Today I had to visit the Cancer Institute to give a blood sample for my upcoming procedure. (more on that in another post). It happened to fall on the same day as my daughter's annual checkup. So I combined the two errands, one after the other. I told my daughter that "both Betty AND mommy will get shots today! So let's both be brave!"
I've never taken the kids to Swedish Cancer Institute before, even though I go bi-weekly. We entered and the kids burst into the spacious, airy waiting room with an excited flourish-- a far cry from the entrances most patients make. There were dozens of people around the room, and because of the noise we made, most eyes turned in our direction. I guess I wasn't really prepared for the experience I was about to have/create.
Betty ran (why do kids always run?) up to the front desk and announced, "Hi!!" The sleek brunette who has checked me in dozens and dozens of times looked down and spoke in a voice I've never heard her use, "OOOHH! ARE THEY YOURS?! You have little ones? THEY ARE SO SWEET!" The other receptionist said, "Look at that little guy! He's MY favorite. Look at him, acting like he's the boss." The women both looked at me and I could see their minds working, digesting this new, slightly more interesting information about me. What an incomplete relationship I have with them. They know a whole lot about a very little part of my life. But they don't know the first thing about the rest of me.
I said, "I'm here for some lab work" and as the receptionist found my lab slip, Betty told her, "Mommy's gotta get a shot!"
Then the kids turned and bounded over to the huge saltwater fish tank, plopping themselves on the adjacent chairs (which have rarely felt such enthusiastic little knees on them, I'd venture). I could feel a lot of eyes on me. And I realized. Wow. I'm that poor, sad person you read about, the young mother, trying to do-it-all! while also fighting cancer. It's funny because though I'm aware of the facts surrounding my situation, I don't feel like a living sob story. Still, it's unsettling when you can see this sentiment reflected in other people's faces.
Betty said, "I like that one! Look at his mouth, Rhoey! He got big orange lips!" And Rhodes proceeded to make fish lips, his new trick that never fails to crack Betty up. Betty, wanting everyone to share in the big joke, turned and said to the general crowd, "Oh my gosh, look at my brudder. He got a fish mouth now!"
Next to the tank sat a woman in her late 50s-ish. She wore a headscarf. The kids continued pointing out interesting fins and coral, and Betty said, "Mom! I like your doctor office! They got good fish!" At this, I noticed the woman almost imperceptibly shaking her head, and I noticed her eyes began to well with tears.
I moved us along. In the center of the room, I passed a beloved nurse who stopped me, "Shelly! It's so great to see you! I haven't seen you in ages!" Then in a lower voice, "What brings you back?"
"Oh, just got a little radiation coming up. Cyberknife. You know."
She said, "Oh dear, and this is for....?"
"A little spot on my liver."
Her hand went to her mouth.
Me: "But it's the same old spot! Not a new one."
She exhaled in relief. I looked just behind her, at a row of elderly folks catching our every word, their eyes moving from Betty's bright green and pink flowered dress to Rhodes' sturdy little fireman rainboots to me, then back over the three of us again. She continued, "So they're just gonna blast that. And that'll be that." (side note: the nurses I deal with are angels. They speak with conviction and they CARE.)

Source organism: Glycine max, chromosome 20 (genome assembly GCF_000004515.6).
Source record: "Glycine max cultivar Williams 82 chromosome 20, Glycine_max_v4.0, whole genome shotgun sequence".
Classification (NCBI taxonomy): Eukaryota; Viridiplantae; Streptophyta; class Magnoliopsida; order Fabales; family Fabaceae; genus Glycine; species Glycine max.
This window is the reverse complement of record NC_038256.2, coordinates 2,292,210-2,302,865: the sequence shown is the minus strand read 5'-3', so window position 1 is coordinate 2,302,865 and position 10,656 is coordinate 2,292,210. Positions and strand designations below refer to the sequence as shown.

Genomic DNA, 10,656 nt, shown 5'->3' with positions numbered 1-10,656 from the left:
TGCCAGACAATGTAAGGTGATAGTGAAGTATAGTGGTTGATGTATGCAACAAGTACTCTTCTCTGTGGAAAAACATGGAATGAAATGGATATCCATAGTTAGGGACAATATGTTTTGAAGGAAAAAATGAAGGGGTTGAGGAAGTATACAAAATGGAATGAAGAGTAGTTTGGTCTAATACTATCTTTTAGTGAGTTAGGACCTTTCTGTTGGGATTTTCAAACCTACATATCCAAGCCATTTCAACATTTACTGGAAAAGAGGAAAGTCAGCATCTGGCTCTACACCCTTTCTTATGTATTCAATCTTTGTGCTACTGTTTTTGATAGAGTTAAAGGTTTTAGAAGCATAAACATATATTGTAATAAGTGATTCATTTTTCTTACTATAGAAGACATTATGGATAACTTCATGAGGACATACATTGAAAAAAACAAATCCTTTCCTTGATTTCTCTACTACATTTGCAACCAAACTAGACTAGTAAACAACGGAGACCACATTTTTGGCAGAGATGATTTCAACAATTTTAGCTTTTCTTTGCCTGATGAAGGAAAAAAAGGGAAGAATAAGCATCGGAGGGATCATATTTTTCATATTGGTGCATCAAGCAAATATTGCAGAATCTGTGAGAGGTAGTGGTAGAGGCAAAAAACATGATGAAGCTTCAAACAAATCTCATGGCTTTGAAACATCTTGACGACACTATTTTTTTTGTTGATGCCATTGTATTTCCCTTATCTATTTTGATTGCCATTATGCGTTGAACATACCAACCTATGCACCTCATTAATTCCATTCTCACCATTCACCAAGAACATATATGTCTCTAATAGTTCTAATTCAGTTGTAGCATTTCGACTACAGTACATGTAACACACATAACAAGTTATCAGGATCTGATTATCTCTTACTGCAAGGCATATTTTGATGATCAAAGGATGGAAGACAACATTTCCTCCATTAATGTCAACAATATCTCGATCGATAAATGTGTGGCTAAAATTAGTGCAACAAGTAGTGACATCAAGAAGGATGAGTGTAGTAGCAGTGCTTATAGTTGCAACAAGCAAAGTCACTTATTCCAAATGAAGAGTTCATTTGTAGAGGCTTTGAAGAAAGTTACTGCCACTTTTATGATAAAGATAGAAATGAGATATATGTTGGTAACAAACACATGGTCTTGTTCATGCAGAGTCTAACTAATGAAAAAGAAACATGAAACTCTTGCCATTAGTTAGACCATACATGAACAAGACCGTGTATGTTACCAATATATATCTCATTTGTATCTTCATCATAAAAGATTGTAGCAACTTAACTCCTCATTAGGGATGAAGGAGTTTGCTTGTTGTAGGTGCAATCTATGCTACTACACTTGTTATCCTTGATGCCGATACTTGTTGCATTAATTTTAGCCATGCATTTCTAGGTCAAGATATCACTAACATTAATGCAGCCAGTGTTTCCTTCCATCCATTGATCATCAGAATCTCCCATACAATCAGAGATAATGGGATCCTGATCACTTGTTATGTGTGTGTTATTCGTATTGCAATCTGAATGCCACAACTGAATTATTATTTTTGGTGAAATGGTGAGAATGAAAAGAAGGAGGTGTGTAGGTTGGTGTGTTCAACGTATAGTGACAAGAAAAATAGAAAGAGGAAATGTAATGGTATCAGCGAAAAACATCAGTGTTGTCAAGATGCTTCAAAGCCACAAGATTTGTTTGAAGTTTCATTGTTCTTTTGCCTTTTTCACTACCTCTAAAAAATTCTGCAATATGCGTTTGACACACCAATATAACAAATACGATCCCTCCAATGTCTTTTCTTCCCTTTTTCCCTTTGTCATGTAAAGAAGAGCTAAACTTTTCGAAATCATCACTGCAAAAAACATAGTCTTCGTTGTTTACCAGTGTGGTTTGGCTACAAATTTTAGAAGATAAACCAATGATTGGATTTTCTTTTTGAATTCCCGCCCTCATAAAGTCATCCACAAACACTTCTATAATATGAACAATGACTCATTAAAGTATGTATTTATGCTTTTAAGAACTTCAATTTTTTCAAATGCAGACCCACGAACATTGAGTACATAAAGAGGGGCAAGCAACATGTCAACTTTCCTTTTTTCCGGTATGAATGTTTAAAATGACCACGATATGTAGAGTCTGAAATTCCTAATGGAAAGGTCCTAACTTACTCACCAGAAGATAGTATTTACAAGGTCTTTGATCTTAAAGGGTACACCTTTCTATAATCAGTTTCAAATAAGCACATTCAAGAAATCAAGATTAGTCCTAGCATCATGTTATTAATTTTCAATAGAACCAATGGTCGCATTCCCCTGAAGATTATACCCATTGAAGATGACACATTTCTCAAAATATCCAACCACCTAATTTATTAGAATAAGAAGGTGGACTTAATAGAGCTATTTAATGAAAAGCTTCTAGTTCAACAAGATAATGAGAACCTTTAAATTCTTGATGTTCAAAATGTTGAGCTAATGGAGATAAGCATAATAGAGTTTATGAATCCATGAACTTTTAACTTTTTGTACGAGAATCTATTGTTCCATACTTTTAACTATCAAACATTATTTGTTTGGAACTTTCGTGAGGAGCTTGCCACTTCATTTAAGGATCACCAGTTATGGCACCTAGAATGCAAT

We shared some stories about a friend we share (SSH), she gave me some good pointers on how to maintain my port, which currently isn't being used, thank heavens (no chemo), then we parted ways.
The kids had somehow wandered off to a supply closet I never noticed before. I went to retrieve them, and in this corner was a wall with thousands of multicolored ribbons tacked to it, many of them signed. These are of course the ribbons people wear to show support for various types of cancer (breast is pink, colon is a medium blue) and Betty ran her fingers over a light blue one and said, "Ooooh, this one's pretty. I want this one." And I said a little too forcefully, "No you most certainly do NOT want that one." A stupid retort on my part, really, intended more to be clever or for adult ears, I guess, not for her, and she looked confused, so I ushered her back.
When I returned to the center, a few people were sort of pointing at me, and I realized they had called my name and were looking for me. The three of us went back into the lab (again, staffed by angels), and the folks quickly worked to divert the kids' attention. They handed them hard butterscotch candies, which instantly got the kids' attention, though I worried about them choking. I announced to the kids with fake enthusiasm, "ok! now mommy gets her shot, then we go on home!"
The lab tech tied the rubber band around my arm and prepped the vials. Betty looked up at me and stopped licking the butterscotch disk suspended between her fingers for a second, "Mommy? Does it...hurt?" "HO NO! IT'S FINE! DOESN'T HURT A BIT!" Her eyes locked on mine and she reminded me, very quietly, "Be brave."
(God, if only you knew.)
Another nurse I knew stopped by "I heard you brought your KIDS! OH MY GOSH, ARE THESE YOU KIDS? THEY ARE A-DOR-ABLE!" Another nurse took Betty by the hand, telling me, "She dropped her candy on the floor, I'm taking her to wash her hands". Rhodes walked away from my station and out of my view, but from the cooing and ooh-ing about 10 feet away, I knew he was in good hands.
Finally, we got up to leave. Each kid was given a spare hard candy (which I hid) and a celebratory band-aid. As we walked out and waved hi/bye to yet another nurse, Betty announced loudly, "Wow, Mama, you know EVERYBODY HERE!" I noticed a collective wince from the people as we walked out.